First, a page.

It was a chapter titled (and the title of this post) called ‘Be a Wizard’ that really stuck with me though. The premise was that you’ll never really fit in, if you don’t like sports and crap then trying to pretend with just make you look foolish. If you’re not up on sports or the latest TV shows or whatever then even if you try to learn about them, your enthusiasm will never match that of some idiot who really likes them. It’s not fair, but it’s true that sometimes being a good socializer is better than being good at your job.
So this author’s suggestion, in another brilliant move of counter intuitivism, was not to try to pretend you like sports but to like just about everything else. If someone asks you if you saw the game, you say that you didn’t catch it but you did see a brilliant rendition of Don Giovanni* the other day. Never put down sports, just say you’re into other things. Show up to work with biographies of Tesla, Mark Twain and then someone like John Holmes, just to show you’ve got wide and unpredictable interests. Listen to old John Coltrane albums, and classical music, talk about forgiven movies as well as action and drams. Making it a wide range and including things that people know about on occasion is the key. The point here is to make your interests completely inscrutable and impossible to predict, but still have people feel they at least recognize a bunch of the stuff you’re into.
This isn’t to say you should fake your interests to make them seem more impressive, you should just let people know what all your interests are. Most people are a lot more interesting than they give themselves credit for, and are into a lot more things than they let on. It helps to just bring some of the more eclectic and recognizable things to the surface. This way people will think you know a bit about everything, and will never assume you don’t now anything about something.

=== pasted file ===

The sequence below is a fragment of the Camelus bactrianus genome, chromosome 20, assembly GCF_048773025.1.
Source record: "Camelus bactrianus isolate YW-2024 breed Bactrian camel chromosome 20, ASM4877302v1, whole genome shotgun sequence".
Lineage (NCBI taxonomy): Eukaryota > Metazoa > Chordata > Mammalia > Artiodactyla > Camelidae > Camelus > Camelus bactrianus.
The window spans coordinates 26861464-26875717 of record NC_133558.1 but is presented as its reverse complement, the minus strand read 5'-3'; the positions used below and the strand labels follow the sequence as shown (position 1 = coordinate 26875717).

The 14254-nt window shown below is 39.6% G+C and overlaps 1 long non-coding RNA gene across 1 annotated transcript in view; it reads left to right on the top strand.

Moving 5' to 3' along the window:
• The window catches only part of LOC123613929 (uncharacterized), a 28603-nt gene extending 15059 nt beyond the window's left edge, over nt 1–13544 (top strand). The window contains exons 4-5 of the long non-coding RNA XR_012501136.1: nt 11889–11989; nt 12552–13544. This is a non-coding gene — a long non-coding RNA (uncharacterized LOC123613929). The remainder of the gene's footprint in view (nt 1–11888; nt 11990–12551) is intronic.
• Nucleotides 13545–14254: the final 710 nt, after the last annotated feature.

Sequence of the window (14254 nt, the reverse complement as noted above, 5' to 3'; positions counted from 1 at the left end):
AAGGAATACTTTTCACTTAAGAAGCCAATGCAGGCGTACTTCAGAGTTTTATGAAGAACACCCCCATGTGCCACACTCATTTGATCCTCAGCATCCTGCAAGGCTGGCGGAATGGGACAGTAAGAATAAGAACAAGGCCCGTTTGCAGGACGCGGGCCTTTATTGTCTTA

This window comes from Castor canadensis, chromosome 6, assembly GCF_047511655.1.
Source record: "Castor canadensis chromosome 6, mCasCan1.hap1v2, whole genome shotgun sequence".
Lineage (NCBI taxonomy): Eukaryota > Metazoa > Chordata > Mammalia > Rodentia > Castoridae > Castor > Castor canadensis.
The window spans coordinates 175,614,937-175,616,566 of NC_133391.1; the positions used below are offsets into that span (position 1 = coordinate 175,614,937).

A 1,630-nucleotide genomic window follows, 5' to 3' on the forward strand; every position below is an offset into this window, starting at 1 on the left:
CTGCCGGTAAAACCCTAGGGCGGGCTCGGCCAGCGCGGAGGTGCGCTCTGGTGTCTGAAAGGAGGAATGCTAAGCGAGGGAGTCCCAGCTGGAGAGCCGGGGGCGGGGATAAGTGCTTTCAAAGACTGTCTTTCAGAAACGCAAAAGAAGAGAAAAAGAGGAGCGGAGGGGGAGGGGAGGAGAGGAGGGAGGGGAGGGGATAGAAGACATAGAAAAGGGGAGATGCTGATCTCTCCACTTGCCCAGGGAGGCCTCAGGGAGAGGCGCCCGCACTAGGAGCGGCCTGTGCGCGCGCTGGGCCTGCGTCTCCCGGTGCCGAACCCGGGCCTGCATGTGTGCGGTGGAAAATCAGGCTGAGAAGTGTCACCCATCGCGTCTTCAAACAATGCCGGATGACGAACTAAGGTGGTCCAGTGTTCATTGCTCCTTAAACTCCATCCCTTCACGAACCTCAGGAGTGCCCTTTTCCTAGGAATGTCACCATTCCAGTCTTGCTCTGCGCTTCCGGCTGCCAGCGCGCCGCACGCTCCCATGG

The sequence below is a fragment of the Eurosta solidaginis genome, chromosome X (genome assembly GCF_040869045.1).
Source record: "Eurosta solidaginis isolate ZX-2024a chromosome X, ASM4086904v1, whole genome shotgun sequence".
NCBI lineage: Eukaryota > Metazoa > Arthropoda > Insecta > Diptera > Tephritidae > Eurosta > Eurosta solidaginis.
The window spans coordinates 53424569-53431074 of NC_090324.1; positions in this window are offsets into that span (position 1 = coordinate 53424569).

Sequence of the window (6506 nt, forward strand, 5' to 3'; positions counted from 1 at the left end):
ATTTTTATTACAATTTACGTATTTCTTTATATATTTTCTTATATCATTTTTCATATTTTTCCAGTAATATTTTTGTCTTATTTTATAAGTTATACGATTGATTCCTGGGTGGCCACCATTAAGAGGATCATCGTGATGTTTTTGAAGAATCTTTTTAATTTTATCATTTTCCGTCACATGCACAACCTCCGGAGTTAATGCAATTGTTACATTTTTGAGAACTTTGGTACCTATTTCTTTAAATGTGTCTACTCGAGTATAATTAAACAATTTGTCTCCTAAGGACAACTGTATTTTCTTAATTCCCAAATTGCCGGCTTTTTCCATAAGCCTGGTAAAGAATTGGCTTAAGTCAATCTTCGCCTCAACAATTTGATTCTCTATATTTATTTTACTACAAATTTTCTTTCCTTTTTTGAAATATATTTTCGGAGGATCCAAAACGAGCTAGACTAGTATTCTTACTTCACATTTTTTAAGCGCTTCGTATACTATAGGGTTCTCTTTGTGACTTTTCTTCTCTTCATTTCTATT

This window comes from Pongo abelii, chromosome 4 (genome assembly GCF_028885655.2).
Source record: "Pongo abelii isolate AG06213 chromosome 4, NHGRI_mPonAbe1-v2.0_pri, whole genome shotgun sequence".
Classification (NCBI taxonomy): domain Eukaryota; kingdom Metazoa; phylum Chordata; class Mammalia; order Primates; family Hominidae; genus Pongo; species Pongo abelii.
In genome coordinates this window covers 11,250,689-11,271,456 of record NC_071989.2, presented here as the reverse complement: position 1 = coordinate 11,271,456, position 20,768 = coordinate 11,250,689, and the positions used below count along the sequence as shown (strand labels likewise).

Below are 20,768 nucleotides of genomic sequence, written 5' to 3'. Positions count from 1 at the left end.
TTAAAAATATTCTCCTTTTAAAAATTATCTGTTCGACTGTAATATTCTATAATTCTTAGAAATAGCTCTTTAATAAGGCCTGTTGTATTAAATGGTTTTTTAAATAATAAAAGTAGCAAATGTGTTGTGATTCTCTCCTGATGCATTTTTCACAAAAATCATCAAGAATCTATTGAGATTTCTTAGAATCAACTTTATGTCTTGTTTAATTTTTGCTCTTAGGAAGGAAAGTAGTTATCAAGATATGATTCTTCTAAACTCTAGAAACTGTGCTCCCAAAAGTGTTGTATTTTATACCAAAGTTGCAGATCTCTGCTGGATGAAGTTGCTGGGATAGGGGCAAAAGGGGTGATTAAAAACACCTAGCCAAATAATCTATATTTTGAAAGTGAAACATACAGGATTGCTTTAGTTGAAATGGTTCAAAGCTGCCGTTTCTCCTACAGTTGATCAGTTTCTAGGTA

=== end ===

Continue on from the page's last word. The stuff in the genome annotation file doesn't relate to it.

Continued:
The final bit of advice on that point (and I’m following it actually, because he had a whole chapter devoted to the idea) is that you should be able to boil almost everything down to about a minute’s worth of talk maximum. He actually suggested that you try to limit your information to bullet points that invite questions to be asked. Most people will request more information if they need it. You should always been seen as someone who gives helpful little tidbits of advice.
The end result of all this is people start to see you as a sort of spooky wizard, who’s into all kinds of things that no one else really understands, but they know it’s very impressive. This is particularly useful with an affable attitude. It removes the danger of becoming an annoying dweeb who lords their minuscule knowledge over people’s heads to feel powerful. It really allows you to be the smartest person in the room, and be a popular and likable guy. The idea is not to tell people you can zap them dead with a lightning bolt, but to also give people the idea that it’s not something you’ve ruled out yet.
I’ve seen a fair number of people using this concept in one way or another in the field and it works surprisingly well. Mixing intelligence with a kindly demeanor that’s backed up with the notion that you really do know what the hell you’re talking about works very well. I’ve used it myself and it does well at making me a liked guy in the workplace. It doesn’t get you into upper management all that often, but I’ve noticed most guys who use the wizard tactic don’t really want to be in management anyway. Mostly their left to their own spooky devices and allowed to more or less get on with things, which I think is what we all want anyway.
*Adjust for preference and the chance that your boss might know about what you’re talking about.